Royal BC Museum hosts the world’s earliest printed maps

Hartman D. Schedel, German, 1440-1514
Untitled Map of the world
Nuremberg, Germany, 1493

Victoria, BC – The new Royal BC Museum season opened October 4th with Envisioning the World: The First Printed Maps, 1472-1700 an exhibition of thirty rare world maps drawn from the Wendt collection, complemented by a 1696 double-hemisphere map from the BC Archives collection.

The exhibition includes the first world map ever printed, a simple woodprint, which illustrates the cumulative history of many of these maps. First drawn around 150 A.D. the map was re-discovered in 6th century Alexandria, Egypt. Then Isidore of Seville, a Christian scholar, added the names of Noah’s three sons, each on his own continent. In the 1450s – when printing technology was developed in Germany – this became the world’s first printed map when it appeared in one of Isidore’s books.

Also included in this exhibition from the Sonoma County Museum, California is The Peutinger Table, the world’s first printed road map, redrawn in 1598 from a Roman 5th century map used by the emperor’s couriers. The printed map in this exhibition was published in Antwerp in 1624 and is a series of panels covering more than 112,650 km (70,000 miles) of Roman roads from southern England in the west to Sri Lanka and the River Ganges in the east.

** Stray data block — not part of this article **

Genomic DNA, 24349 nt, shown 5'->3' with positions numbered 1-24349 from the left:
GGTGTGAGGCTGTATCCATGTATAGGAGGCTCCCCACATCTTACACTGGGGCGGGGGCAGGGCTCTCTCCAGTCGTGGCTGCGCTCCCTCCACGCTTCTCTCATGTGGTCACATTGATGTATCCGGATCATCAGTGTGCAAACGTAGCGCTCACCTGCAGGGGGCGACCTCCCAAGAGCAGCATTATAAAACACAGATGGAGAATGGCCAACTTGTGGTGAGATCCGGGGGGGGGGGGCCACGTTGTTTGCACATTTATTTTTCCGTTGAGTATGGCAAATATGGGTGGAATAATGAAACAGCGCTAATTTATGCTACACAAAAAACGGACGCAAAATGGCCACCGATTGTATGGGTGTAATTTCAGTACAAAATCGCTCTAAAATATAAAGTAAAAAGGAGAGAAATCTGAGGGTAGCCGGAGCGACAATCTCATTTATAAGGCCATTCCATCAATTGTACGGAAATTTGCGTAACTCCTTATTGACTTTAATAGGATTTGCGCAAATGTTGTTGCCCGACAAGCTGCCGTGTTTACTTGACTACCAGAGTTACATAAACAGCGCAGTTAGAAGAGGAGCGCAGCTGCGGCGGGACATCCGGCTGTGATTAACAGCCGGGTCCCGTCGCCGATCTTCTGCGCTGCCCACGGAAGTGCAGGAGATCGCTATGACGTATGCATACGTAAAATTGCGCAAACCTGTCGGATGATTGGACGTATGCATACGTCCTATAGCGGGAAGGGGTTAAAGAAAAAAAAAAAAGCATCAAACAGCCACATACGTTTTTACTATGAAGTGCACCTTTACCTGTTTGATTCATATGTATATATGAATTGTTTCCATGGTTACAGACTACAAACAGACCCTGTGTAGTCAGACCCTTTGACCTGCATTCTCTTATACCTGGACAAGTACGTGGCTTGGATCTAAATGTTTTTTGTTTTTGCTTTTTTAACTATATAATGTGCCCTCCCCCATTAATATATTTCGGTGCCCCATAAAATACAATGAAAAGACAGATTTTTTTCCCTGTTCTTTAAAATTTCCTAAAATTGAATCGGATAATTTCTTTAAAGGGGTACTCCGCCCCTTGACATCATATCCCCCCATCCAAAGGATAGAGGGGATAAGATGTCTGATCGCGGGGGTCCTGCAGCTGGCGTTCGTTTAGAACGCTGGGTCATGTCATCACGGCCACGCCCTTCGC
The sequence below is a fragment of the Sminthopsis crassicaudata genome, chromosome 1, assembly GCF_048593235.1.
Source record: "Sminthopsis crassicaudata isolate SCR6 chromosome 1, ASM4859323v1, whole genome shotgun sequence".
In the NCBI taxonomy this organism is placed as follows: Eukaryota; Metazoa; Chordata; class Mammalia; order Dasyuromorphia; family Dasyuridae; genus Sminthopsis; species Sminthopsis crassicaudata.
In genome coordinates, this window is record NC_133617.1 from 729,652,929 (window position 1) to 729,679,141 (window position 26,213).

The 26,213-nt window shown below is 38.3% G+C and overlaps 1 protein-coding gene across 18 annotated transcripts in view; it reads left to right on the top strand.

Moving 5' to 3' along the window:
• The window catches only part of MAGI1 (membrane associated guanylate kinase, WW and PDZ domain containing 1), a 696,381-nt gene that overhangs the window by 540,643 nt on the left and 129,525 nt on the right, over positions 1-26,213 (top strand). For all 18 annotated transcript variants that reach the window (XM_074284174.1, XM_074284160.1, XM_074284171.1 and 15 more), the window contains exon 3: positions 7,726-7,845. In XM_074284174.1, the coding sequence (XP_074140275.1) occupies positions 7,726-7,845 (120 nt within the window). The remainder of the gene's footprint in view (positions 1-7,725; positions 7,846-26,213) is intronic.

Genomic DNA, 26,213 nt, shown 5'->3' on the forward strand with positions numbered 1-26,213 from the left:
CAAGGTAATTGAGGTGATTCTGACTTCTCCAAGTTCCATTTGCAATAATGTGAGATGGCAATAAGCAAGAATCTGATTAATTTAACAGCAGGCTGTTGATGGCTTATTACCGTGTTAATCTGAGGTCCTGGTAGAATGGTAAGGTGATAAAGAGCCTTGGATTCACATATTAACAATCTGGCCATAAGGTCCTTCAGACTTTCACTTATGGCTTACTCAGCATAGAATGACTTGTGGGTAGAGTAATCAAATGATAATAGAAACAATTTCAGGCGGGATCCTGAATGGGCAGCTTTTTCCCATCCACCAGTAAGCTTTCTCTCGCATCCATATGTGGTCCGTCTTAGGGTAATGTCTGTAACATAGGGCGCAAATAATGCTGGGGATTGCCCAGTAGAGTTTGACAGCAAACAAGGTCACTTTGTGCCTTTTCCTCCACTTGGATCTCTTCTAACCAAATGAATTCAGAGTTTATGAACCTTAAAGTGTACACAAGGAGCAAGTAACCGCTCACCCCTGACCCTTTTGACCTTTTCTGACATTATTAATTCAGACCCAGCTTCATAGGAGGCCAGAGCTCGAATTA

Remarkable leaps in human thought coincide with the emergence of printing, the growth of humanism, and the explosion of scientific discovery beginning in the 15th century,” said collector Henry Wendt in describing these maps. “They capture magical moments in human understanding.”

Lorne Hammond, History Curator, Royal BC Museum, added “This exhibition reveals the earliest centuries of our exploration of our planet’s geography. The printed maps are a visual feast in which the modern world emerges from the dialogue between theologians and astronomers, mathematicians and explorers, in masterpieces of cartography.  With these maps we begin to truly comprehend the nature of our world.”

The Sanson/Jaillot 1696 map from the BC Archives provides a record of how little of the BC coast was charted at that time. It is one of more than 178,000 maps, atlases and related drawings in the archives.

The optional MP3 audio tour of Envisioning the World features short interviews with experts and the character voices of some of the most famous contributors to this body of knowledge. The 104-page exhibition catalogue provides rich detail and is available at the Royal Museum Shop.

This exhibition was organized in a close collaboration between Henry Wendt and the Sonoma County Museum, California. Envisioning the World will continue at the Royal BC Museum until January 27, 2013.

News Release from the Royal BC Museum